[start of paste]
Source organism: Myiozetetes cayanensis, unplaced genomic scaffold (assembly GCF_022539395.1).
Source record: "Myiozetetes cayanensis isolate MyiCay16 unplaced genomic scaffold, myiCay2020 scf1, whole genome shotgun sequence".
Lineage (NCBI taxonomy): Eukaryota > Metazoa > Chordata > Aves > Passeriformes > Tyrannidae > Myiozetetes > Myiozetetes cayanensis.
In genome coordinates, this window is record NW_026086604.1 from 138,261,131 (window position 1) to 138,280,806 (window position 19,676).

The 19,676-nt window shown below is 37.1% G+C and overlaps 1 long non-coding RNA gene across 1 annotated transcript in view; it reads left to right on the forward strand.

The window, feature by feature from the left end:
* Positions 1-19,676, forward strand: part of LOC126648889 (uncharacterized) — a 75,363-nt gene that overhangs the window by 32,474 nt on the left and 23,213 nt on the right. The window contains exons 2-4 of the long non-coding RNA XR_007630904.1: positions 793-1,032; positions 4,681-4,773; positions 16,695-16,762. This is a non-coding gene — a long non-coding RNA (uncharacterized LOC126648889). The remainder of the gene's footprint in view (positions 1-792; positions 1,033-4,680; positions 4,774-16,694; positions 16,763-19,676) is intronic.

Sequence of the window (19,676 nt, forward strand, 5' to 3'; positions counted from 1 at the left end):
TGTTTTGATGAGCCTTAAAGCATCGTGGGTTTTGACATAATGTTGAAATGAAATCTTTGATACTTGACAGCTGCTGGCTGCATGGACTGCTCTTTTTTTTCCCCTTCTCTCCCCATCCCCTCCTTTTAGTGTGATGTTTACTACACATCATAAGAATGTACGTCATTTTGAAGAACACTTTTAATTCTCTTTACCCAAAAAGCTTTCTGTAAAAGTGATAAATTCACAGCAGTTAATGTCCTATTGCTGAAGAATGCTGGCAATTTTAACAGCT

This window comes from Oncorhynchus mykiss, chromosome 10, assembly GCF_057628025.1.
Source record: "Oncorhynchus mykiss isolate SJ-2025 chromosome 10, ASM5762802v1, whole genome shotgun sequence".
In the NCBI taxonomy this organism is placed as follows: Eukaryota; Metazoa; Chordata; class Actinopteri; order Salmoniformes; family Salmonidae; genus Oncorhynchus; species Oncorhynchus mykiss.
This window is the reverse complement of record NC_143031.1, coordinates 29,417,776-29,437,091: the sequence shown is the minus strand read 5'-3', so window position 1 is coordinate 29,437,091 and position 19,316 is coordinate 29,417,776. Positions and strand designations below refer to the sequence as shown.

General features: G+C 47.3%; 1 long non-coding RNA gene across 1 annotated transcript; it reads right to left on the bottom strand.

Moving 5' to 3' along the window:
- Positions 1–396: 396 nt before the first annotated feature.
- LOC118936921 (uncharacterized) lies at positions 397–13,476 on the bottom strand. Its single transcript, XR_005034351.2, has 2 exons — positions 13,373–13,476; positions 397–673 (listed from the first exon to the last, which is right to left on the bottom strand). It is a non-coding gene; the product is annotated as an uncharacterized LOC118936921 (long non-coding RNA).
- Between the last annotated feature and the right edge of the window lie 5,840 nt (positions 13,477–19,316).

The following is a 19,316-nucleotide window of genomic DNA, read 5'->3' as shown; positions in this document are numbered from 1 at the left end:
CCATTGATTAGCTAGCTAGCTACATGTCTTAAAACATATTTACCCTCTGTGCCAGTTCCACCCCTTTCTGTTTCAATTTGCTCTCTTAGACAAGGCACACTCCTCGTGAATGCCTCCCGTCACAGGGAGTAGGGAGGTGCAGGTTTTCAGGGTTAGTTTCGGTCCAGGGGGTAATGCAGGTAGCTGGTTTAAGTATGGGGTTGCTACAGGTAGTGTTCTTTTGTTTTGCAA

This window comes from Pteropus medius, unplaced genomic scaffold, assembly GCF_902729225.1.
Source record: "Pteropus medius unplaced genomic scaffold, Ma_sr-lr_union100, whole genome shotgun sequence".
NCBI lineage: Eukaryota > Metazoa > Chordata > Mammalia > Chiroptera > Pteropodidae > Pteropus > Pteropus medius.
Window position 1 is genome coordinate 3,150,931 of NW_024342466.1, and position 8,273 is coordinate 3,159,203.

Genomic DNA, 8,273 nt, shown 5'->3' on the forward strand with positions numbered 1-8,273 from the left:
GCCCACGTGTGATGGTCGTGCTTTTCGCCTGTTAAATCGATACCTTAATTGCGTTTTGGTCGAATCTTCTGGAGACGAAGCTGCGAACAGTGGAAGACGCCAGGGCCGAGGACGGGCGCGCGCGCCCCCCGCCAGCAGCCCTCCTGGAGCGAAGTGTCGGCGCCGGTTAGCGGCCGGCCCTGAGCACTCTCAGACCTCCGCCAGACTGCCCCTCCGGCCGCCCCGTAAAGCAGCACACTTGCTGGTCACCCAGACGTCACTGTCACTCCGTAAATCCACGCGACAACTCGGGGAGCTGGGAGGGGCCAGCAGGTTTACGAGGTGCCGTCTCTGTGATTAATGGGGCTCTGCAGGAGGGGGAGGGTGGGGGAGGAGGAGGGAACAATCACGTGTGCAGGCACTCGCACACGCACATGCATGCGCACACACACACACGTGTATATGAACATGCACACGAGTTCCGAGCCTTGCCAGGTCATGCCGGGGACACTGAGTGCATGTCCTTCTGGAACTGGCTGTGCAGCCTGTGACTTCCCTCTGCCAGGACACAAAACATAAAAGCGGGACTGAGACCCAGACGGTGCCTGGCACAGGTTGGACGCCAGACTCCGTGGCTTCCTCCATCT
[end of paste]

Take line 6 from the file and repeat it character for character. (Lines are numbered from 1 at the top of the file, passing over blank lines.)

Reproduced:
The window, feature by feature from the left end: